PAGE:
Carr claims on ALP Israel policy denied

Bob Carr.

CLAIMS this week by former foreign minister Bob Carr that Opposition Leader Bill Shorten “commissioned” senior Labor frontbencher Tony Burke to move a motion at the party’s national conference in July to recognise a Palestinian state have been dismissed as “absolutely” and “utterly” untrue.

The AJN understands Burke is working with Labor foreign affairs spokeswoman Tanya Plibersek on a resolution resembling the one adopted at the NSW Labor conference last year, which stated that if no progress was made towards a two-state solution “and Israel continues to build and expand settlements, a future Labor government will consult like-minded nations towards recognition of the Palestinian state”.

The precise wording of the resolution will be determined closer to the conference.

Carr was quoted in an article in the Fairfax press on Wednesday as saying: “Bill Shorten has moved on this, that’s why he has commissioned Tony Burke to move the motion at conference.”

He added: “This is about the leader accepting the inevitability of the party position shifting because of the impact of what [Israeli Prime Minister Benjamin] Netanyahu said in the elections and the movement in party sympathies, as confirmed by three states conferences.”

A spokesperson for Shorten, however, told The AJN on Wednesday the claims were false.

“The story is incorrect, the Leader of the Opposition’s position has not changed.”

Meanwhile, a senior figure within the ALP told The AJN the story was “absolutely” and “utterly” untrue and said that Shorten was furious with Carr.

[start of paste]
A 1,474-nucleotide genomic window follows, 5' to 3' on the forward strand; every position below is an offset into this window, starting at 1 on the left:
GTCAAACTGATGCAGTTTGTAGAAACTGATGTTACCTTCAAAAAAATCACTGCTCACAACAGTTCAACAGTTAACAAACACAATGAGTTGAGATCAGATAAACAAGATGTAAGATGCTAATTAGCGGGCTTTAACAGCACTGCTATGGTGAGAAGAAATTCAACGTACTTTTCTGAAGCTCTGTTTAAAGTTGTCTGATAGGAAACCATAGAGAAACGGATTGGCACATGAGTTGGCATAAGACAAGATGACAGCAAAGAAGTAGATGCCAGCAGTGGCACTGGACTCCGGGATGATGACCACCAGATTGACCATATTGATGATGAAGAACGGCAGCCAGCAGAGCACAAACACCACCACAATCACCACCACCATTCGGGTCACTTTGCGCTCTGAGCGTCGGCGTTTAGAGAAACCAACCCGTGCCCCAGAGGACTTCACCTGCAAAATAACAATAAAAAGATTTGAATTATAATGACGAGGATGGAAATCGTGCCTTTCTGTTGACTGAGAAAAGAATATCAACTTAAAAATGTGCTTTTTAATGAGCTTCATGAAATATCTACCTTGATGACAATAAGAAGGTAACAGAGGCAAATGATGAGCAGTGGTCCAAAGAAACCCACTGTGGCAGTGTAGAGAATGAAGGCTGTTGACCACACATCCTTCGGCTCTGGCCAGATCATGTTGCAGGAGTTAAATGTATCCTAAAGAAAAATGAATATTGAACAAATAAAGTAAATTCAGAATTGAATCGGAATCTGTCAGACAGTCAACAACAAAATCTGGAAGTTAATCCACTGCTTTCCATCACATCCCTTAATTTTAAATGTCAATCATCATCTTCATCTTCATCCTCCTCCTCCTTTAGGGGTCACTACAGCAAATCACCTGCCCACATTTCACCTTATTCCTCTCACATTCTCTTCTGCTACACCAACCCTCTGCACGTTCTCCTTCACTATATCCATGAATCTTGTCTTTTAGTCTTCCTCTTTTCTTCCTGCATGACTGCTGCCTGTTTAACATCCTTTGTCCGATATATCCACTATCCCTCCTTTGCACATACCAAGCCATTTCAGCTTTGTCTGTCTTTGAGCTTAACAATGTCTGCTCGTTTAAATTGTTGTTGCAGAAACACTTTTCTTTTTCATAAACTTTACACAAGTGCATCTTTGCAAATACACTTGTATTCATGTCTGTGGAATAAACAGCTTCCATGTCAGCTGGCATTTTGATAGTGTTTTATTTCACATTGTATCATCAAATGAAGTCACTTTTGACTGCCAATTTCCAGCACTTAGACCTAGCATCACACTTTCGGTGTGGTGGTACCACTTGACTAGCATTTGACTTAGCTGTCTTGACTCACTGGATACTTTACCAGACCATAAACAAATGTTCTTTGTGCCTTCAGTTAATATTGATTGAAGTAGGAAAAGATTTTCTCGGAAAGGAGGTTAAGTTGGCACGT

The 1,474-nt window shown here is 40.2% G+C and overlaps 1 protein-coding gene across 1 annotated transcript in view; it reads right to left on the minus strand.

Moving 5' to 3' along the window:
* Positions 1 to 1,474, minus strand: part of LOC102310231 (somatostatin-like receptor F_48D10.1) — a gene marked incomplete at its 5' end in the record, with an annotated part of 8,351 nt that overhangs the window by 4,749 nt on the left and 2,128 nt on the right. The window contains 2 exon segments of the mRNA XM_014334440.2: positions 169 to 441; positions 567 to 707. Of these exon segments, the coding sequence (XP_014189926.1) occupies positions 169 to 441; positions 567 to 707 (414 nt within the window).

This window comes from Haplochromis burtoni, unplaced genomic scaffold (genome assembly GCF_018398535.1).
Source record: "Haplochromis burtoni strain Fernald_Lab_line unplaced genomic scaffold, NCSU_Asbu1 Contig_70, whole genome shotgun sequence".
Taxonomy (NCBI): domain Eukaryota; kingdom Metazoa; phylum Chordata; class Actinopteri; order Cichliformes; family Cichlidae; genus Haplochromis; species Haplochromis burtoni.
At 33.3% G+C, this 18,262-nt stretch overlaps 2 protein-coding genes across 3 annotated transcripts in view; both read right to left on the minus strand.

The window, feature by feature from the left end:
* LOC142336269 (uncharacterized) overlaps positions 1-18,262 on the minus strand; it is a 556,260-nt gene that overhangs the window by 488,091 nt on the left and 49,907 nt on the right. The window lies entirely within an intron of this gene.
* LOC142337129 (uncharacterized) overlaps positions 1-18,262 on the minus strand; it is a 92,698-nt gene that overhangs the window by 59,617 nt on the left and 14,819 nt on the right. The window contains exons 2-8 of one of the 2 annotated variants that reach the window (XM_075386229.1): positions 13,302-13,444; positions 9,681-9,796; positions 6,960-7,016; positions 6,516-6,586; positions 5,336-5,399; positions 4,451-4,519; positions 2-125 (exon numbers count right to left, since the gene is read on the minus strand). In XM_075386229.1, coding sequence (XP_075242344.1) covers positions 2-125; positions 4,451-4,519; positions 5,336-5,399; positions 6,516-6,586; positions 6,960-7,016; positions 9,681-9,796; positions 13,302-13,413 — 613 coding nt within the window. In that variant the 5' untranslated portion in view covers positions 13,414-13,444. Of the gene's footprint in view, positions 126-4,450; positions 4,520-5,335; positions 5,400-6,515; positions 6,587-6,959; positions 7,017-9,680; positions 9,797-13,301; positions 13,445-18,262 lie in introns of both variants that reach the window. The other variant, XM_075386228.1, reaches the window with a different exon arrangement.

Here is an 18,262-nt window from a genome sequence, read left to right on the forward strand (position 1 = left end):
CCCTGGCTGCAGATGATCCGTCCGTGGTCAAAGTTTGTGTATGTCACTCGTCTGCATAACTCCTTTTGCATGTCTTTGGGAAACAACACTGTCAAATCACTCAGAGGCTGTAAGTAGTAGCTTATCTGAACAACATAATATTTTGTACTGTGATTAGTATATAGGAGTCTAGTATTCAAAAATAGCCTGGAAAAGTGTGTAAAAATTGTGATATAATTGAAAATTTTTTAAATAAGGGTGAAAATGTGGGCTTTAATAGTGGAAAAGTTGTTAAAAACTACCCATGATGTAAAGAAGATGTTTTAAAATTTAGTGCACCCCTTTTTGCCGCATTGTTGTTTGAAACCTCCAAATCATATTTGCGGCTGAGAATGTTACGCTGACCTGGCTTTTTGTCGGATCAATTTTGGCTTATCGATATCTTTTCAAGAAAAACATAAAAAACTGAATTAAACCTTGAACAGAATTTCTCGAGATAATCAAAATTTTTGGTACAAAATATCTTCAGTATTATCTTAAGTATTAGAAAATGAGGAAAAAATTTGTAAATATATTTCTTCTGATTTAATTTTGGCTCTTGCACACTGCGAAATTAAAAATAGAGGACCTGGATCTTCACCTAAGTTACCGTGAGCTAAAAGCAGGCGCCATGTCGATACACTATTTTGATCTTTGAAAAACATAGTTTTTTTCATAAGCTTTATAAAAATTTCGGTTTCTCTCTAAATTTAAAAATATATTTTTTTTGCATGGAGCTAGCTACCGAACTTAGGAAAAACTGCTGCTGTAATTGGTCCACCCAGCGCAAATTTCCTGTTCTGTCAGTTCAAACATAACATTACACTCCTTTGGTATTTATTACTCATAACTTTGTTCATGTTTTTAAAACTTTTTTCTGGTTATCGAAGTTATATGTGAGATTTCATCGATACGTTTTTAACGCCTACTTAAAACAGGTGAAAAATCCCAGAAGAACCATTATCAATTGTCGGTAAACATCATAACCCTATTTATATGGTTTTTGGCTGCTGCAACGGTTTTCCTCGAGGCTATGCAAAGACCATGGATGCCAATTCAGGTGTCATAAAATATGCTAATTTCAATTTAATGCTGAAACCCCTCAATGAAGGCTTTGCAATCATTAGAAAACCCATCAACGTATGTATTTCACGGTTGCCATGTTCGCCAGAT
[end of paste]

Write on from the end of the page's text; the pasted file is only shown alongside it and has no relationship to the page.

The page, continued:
Australia/Israel & Jewish Affairs Council executive director Colin Rubenstein denounced the claims as “fabricated mischief-making, aimed at damaging the image of the ALP and its parliamentary leader”.

“It serves no interest other than to harm the ALP’s ability to play a constructive role in Australian public debate and in Middle East affairs,” he said.

Meanwhile, NSW Opposition Leader Luke Foley announced this week that any Labor MPs receiving assisted travel to Israel would be expected to “spend an equivalent time in the West Bank and/or Gaza to hear the case of the Palestinians”.

“This arrangement will mean MPs understand the Palestinian as well as the Israeli case,” Foley said.

Stating Labor believes in a two-state solution, he added: “The MPs need to see the conditions under which Palestinian people live.”

Foley urged Premier Mike Baird to match this commitment when it comes to travel to the Middle East by members of the Liberal Party.

EVAN ZLATKIS

Former foreign minister Bob Carr.